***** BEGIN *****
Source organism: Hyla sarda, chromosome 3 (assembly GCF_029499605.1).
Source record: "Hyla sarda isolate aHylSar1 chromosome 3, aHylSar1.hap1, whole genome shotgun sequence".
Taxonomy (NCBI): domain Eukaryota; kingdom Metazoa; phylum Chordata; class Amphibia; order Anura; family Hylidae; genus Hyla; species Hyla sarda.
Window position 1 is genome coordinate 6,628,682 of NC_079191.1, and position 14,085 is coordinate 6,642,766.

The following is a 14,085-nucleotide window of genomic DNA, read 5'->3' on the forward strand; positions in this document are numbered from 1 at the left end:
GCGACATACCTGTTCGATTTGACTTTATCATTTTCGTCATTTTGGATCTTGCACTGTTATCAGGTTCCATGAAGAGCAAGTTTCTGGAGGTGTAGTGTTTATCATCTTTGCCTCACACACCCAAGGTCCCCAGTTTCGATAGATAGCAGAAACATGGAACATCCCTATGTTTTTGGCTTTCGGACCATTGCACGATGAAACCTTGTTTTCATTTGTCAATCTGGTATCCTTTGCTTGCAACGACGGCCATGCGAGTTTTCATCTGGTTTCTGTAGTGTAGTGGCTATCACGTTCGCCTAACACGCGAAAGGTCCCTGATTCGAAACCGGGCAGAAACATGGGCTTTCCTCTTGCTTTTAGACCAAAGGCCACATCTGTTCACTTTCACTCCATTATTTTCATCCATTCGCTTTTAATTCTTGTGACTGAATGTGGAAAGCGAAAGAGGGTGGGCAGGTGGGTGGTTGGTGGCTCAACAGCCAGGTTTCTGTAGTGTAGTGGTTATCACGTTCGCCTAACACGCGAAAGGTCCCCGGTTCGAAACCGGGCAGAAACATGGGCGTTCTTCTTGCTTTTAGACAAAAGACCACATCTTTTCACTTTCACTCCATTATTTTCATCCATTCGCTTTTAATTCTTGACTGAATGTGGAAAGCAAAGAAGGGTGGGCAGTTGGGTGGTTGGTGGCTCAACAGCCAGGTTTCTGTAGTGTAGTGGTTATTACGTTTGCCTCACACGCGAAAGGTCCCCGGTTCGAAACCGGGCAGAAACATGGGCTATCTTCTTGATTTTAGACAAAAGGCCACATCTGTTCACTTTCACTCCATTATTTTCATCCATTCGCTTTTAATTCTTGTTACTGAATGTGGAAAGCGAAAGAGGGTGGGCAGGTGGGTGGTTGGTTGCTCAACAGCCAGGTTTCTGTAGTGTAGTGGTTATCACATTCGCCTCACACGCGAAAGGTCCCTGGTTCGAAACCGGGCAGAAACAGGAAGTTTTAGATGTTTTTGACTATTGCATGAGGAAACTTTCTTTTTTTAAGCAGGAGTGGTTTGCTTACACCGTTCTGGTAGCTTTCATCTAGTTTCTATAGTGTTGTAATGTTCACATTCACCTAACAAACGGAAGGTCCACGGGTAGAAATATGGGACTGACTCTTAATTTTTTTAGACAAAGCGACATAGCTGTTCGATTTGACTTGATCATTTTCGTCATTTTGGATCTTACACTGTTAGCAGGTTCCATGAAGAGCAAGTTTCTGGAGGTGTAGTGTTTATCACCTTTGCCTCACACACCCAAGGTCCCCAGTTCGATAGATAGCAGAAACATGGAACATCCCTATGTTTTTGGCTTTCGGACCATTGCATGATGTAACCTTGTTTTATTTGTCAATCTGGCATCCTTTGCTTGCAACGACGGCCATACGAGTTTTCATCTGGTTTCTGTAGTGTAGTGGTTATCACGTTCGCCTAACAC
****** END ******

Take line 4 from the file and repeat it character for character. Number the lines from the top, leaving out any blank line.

Window position 1 is genome coordinate 6,628,682 of NC_079191.1, and position 14,085 is coordinate 6,642,766.